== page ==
Now, it’s not true that the mainstream media is utterly ignoring the immigration angle in the Houston flood. For example, from Reuters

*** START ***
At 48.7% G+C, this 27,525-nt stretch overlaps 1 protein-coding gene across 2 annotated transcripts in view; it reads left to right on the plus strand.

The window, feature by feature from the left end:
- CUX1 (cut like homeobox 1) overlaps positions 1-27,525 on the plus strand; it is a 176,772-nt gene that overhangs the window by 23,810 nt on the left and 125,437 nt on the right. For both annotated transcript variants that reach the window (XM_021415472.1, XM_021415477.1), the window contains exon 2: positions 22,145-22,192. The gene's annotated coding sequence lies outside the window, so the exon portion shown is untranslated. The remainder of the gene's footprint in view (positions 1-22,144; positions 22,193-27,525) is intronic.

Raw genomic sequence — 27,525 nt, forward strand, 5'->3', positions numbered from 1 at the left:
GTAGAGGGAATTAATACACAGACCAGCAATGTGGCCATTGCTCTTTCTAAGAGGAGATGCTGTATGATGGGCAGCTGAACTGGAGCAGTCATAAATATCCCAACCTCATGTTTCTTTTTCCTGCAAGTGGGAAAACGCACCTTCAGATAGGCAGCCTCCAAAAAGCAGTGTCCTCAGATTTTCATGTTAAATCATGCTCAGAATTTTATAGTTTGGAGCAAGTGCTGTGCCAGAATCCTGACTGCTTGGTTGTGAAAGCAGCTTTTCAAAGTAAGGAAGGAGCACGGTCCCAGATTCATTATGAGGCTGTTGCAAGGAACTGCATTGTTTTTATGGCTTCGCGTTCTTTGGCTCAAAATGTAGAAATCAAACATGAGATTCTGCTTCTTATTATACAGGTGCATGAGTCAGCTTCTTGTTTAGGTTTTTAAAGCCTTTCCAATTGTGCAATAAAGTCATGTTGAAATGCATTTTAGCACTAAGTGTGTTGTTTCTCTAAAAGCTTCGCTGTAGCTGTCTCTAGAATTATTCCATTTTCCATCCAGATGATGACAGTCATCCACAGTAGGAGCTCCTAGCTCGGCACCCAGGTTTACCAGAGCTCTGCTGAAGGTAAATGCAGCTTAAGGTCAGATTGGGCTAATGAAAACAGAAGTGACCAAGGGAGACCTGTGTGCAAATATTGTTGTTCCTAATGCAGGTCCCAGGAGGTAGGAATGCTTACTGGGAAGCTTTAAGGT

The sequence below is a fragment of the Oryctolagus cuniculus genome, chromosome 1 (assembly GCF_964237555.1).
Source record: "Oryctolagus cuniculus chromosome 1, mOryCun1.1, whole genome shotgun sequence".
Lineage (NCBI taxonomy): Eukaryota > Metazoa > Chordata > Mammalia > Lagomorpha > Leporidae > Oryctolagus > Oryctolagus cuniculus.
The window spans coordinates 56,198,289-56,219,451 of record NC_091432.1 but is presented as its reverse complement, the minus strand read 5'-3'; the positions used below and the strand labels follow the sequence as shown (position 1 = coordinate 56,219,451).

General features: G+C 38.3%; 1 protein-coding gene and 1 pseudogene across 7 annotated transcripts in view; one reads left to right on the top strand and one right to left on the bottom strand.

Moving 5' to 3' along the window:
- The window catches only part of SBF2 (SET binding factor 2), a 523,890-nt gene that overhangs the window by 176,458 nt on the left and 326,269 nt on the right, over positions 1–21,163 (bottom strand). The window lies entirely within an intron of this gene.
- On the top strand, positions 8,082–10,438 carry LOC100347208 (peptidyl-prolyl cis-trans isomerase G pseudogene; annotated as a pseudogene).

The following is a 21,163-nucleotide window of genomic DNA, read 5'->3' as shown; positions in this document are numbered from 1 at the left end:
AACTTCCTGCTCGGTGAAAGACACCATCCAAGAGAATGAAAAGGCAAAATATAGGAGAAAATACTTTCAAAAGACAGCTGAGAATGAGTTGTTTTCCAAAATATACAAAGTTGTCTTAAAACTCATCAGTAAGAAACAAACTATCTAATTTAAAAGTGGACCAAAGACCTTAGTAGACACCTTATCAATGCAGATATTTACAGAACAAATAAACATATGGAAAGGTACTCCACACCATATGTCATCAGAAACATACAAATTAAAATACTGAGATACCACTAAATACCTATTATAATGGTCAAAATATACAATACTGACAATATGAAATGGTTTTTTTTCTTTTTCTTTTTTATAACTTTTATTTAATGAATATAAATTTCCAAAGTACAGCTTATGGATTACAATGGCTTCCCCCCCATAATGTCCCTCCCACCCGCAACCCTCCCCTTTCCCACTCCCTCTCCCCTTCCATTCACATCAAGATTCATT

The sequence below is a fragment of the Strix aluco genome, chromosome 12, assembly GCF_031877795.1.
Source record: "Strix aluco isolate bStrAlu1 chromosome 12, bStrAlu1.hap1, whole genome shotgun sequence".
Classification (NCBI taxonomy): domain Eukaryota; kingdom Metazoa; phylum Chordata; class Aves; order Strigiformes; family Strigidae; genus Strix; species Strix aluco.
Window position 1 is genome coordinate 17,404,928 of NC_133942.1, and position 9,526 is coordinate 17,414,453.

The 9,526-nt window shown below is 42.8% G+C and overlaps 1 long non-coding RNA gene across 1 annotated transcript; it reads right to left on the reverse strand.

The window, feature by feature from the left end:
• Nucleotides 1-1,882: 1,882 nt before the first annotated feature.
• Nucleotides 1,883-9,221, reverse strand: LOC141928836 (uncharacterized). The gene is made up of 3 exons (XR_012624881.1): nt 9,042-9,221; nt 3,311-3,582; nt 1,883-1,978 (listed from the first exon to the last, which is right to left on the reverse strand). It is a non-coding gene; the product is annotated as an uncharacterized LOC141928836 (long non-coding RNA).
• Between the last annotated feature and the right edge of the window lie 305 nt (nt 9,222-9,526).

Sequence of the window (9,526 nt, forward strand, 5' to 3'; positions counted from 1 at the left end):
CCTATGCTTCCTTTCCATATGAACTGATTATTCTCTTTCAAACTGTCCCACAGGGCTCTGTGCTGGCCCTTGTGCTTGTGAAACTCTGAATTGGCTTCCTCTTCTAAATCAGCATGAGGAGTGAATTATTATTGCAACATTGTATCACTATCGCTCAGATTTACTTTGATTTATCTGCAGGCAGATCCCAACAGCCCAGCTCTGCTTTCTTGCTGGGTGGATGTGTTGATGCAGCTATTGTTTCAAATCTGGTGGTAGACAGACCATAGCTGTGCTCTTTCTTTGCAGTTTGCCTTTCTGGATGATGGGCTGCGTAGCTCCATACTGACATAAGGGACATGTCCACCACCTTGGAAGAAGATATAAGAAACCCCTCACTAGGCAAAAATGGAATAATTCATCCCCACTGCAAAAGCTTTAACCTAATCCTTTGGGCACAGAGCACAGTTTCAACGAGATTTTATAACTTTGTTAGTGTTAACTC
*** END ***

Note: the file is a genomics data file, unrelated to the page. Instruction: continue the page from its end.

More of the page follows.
How Trump’s immigration crackdown could slow flood-hit Houston’s efforts to rebuildMica Rosenberg and Dan Levine#ENVIRONMENT AUGUST 30, 2017 / 1:22 PM / 8 HOURS AGOHOUSTON/SAN FRANCISCO (Reuters) – In the coming weeks, as Houston turns its attention to rebuilding areas devastated by Tropical Storm Harvey, people like Jay De Leon are likely to play an outsized role – if they stay around.De Leon, 47, owns a small construction business in Houston, and he and his 10 employees do exactly the kind of demolition and refurbishing the city will need. But like a large number of construction workers in Texas, De Leon and most of his workers live in the United States illegally, and that could make things complicated.The Pew Research Center estimated last year that 28 percent of Texas’s construction workforce is undocumented, while other studies have put the number as high as 50 percent. Construction employed 23 percent of working undocumented adults in Texas at the end of 2014, higher than any other sector, according to the Migration Policy Institute.However, undocumented immigrants are growing increasingly nervous in Texas because of an immigration crackdown by the Trump administration that has cast a wide net. …The labor shortages are likely to grow worse, many builders warn. Earlier this year, a group of Hispanic contractors sent a letter to Texas Governor Greg Abbott warning that the pending ban on sanctuary city policies would make it “difficult to find and retain experienced workers.”Reporting by Mica Rosenberg in Houston and Dan Levine in San Francisco; Additional reporting by Ann Saphir and Alex Dobuzinskis; Editing by Sue Horton and Ross Colvin
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